Earlier Thursday, in the side yard, now masked, Roberts, a marketing executive from Brooklyn, sang his solo from “Lark.”
“O Believer, O Rejoicer, Say,” he sang in a rich tenor, his voice drifting for now, over a quiet autumn beach block, calling on the Lark to speak.
The others all tested negative, with only their singing to worry about, and, as it turns out, a widespread revival of the slight terror they all felt encountering their exacting musical mentor from high school.
There was some dark humor. “Do you have a tentative [positive]? That makes it exciting,” said Paolo Carminati, 43, a wine importer who sings bass.
Leading up to the rehearsal, Kushner and members of the choir reflected on the drought wrought by COVID-19, in which the very act of singing in a choir became dangerous, associated with a super spreader event in Oregon.
Carminati, who performed in the Exeter choir when Kushner was director there, said he took a paying job in a church choir in White Plains, N.Y., during the pandemic, but the congregation was sparse, mostly remote.
“I think it’s really to remember why we did it in the first place,” he said. “With Steve, is where a lot of us learned to love it.”
He recalled experiencing the high school performances as perfect, but on re-listening, “Musically it wasn’t perfect at all.”
Nicholas Weininger, 43, a software engineer, who’d flown in from San Francisco for the weekend, had done some virtual choir performances, where individual singers use click tracks and software to create the final sound. But the experience eliminated something essential.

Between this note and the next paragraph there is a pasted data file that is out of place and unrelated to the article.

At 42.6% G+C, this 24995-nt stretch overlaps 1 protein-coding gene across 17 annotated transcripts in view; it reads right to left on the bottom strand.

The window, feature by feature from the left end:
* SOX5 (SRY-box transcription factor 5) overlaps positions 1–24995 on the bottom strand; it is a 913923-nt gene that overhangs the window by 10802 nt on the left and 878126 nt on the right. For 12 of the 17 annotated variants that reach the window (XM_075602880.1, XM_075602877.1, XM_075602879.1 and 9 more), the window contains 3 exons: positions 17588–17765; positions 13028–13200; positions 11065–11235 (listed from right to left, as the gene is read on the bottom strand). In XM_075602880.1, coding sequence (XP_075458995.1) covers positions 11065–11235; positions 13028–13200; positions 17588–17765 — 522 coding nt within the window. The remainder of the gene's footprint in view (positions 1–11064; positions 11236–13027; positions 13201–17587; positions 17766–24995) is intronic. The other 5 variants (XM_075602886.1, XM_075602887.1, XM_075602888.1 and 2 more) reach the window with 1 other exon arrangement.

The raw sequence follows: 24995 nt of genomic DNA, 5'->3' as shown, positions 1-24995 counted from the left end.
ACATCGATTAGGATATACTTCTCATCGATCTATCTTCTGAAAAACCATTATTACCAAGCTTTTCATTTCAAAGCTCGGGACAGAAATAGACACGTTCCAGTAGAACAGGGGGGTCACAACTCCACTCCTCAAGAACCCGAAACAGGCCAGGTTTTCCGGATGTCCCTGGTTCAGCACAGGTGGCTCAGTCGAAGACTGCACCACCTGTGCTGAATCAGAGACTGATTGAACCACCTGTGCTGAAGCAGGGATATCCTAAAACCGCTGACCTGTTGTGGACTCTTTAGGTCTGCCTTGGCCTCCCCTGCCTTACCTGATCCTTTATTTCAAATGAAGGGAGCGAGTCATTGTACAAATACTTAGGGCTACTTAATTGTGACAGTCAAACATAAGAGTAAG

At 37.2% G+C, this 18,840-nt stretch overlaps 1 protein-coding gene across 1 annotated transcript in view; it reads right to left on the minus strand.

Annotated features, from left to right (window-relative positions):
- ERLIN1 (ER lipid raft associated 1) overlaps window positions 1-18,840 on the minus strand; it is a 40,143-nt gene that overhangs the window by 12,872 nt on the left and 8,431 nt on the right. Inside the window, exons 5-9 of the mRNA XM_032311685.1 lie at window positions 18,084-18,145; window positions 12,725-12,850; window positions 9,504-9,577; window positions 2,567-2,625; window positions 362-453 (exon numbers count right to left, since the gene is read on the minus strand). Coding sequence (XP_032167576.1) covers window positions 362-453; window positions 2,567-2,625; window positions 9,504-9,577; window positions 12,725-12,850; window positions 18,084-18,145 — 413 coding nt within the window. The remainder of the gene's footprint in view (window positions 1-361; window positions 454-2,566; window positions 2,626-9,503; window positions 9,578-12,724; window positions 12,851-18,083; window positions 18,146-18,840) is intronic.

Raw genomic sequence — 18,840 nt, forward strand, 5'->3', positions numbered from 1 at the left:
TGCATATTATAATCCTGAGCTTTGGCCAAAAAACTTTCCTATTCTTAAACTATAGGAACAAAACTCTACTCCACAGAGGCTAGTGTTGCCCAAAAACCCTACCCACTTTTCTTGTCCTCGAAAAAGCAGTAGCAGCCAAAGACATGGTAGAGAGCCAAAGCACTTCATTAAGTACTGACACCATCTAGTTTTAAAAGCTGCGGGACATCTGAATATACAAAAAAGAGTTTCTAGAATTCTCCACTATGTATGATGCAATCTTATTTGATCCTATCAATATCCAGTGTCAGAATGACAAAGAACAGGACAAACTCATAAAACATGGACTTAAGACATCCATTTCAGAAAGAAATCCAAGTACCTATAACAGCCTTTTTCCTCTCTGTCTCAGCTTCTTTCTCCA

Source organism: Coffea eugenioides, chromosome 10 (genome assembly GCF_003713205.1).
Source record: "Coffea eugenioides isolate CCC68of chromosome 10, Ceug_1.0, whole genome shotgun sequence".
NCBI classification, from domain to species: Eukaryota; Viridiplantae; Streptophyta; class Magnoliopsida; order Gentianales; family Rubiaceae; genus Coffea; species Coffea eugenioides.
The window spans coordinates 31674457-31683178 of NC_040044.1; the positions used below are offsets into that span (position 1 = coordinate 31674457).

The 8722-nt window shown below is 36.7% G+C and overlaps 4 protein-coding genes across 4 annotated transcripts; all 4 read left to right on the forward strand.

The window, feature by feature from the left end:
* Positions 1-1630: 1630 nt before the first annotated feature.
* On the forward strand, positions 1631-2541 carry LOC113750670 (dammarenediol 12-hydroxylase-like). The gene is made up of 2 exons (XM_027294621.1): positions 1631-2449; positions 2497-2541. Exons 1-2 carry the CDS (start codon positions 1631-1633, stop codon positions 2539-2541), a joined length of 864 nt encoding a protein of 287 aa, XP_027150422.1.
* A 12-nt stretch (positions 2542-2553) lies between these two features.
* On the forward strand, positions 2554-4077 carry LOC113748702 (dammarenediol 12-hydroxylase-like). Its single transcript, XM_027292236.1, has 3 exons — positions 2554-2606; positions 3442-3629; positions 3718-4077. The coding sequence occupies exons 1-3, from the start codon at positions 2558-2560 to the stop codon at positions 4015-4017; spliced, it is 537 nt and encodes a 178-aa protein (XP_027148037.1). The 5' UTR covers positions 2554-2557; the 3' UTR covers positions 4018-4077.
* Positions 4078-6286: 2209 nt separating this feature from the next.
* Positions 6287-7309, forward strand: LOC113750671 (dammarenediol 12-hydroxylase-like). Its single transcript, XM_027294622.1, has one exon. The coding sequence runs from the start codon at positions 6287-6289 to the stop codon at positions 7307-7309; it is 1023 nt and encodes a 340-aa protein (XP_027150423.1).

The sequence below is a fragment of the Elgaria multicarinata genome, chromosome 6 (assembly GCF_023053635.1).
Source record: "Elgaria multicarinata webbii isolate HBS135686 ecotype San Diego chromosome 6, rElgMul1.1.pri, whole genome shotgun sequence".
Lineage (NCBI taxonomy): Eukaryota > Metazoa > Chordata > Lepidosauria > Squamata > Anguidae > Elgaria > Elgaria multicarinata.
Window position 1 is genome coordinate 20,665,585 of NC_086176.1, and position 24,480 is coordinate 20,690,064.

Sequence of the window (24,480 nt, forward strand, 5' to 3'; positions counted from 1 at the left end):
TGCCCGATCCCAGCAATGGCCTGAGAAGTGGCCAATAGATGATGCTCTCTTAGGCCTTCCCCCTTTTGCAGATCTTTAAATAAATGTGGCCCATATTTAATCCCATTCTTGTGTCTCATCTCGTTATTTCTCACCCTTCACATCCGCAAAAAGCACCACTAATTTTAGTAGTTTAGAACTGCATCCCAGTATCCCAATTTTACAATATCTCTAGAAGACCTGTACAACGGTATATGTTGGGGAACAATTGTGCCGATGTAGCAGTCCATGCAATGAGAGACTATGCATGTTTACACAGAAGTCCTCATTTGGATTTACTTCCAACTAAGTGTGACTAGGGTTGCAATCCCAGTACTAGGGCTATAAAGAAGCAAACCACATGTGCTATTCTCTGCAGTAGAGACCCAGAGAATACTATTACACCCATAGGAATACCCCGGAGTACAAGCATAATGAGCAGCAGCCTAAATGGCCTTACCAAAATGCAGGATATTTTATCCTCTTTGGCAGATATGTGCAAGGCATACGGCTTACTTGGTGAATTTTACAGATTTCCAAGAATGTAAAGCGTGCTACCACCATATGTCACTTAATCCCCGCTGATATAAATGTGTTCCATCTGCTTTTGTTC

“It totally lacked most of which made choral singing fun,” Weininger said. “The ability to sing with others in real time, to adjust your singing in response to what you’re hearing from others, that joining together to create this blended sound is so much of what’s pleasurable about choral singing.”
“Are we masking?” soprano Julie Snyder asked at the start of what would be more than 10 hours of rehearsing over two days.
Told no by Kushner, she replied: “Alleluia!”
That sentiment carried over into the rehearsal, as it had into the selection of the music, which included, in fact, “Gaudeamus Omnes” by Marek Raczynski, based on a Gregorian chant that builds to the singing of “Halleluyah.”
The entire repertoire of the weekend’s concert was deliberately chosen by Kushner with deep attention to the experiences of the last year and a half. In addition to the Whitacre and Copland pieces, the choir is performing “The Passing of the Year,” by Jonathan Dove, and Leonard Bernstein’s “Make Our Garden Grow,” plus pieces by Raczynski and Paul Mealor.
“There’s a lot about the feelings about love and connection to each other that we’ve been working so hard to sustain the last year and half,” Weininger said. “The kind of griefs and joys we’ve had going into and going out of the pandemic.”
With Roberts’ return, Weininger no longer had to worry about having to sustain the parts of two tenors and a new solo (he also had inherited the other tenor’s wine). “Getting to sing together as a choir without so many of the extreme precautions people had to do is a great measure of rebirth,” he said.
Addressing the choir, Kushner noted Snyder’s heartfelt “Alleluia,” a sentiment that Thursday night ran deep. “Getting together with these folks feels like home for me,” he said. His programming, he said, “explores in some respects what creates a sense of home for us. It explores this sense of how we feel connected... exploring that space between what is transcendent and what is imminent.
“I felt moved to respond to all that folks seem to be experiencing as a result of the pandemic,” Kushner said. “Not only loss, but also a sense of life, a sense of hope, a sense of connection.”
And so the choir sang, a bit nervously, the words of “In a Dark and Distant Year,” about a “wand’rer ancient and austere” who “trusted no one’s shadow but his own,” who eventually comes across a girl, laughing by the shore, who “unlocked his heart and let his spirit soar.”
Who, like Kushner and his Coro Mundi Choir at last together, even in this smaller and Jersey Shore version, says, “You are the world to me, and you feel like home.”